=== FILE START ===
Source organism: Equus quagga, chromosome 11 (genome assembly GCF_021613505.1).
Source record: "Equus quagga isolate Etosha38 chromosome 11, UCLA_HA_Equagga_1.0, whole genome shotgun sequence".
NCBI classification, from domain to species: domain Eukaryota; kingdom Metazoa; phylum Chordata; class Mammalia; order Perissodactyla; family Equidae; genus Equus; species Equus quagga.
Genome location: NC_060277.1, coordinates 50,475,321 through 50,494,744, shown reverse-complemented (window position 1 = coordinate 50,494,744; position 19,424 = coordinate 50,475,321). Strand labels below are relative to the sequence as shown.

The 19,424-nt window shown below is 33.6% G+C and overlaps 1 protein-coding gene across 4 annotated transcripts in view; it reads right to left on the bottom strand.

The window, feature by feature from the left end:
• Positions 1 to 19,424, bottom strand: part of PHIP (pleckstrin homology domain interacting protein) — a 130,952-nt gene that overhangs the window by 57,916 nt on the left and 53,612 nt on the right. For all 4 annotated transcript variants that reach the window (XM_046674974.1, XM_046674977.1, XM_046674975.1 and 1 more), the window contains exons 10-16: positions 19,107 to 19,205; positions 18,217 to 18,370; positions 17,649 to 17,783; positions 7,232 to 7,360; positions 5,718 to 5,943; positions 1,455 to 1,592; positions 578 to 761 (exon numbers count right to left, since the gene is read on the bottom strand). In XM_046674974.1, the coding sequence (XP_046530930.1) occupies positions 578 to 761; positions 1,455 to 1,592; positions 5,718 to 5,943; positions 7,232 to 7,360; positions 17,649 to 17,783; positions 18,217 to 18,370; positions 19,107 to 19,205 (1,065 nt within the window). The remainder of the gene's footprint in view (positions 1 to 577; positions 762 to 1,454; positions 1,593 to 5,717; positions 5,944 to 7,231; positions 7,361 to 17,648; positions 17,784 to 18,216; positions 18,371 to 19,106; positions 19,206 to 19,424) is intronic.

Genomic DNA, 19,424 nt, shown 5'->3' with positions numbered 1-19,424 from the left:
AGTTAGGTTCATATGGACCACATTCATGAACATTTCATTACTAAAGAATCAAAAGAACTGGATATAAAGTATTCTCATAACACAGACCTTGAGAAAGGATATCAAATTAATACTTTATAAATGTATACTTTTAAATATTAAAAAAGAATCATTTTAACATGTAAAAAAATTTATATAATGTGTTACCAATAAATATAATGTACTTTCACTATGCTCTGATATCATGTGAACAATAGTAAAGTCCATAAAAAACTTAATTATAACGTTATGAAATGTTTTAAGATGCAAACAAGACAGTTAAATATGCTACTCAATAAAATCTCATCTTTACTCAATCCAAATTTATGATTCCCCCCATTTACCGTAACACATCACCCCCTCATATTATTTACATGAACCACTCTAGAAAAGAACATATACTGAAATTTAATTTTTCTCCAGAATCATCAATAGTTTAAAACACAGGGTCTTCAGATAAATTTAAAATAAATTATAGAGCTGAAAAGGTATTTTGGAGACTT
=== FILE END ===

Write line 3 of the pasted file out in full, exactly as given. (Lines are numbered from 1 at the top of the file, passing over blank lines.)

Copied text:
NCBI classification, from domain to species: domain Eukaryota; kingdom Metazoa; phylum Chordata; class Mammalia; order Perissodactyla; family Equidae; genus Equus; species Equus quagga.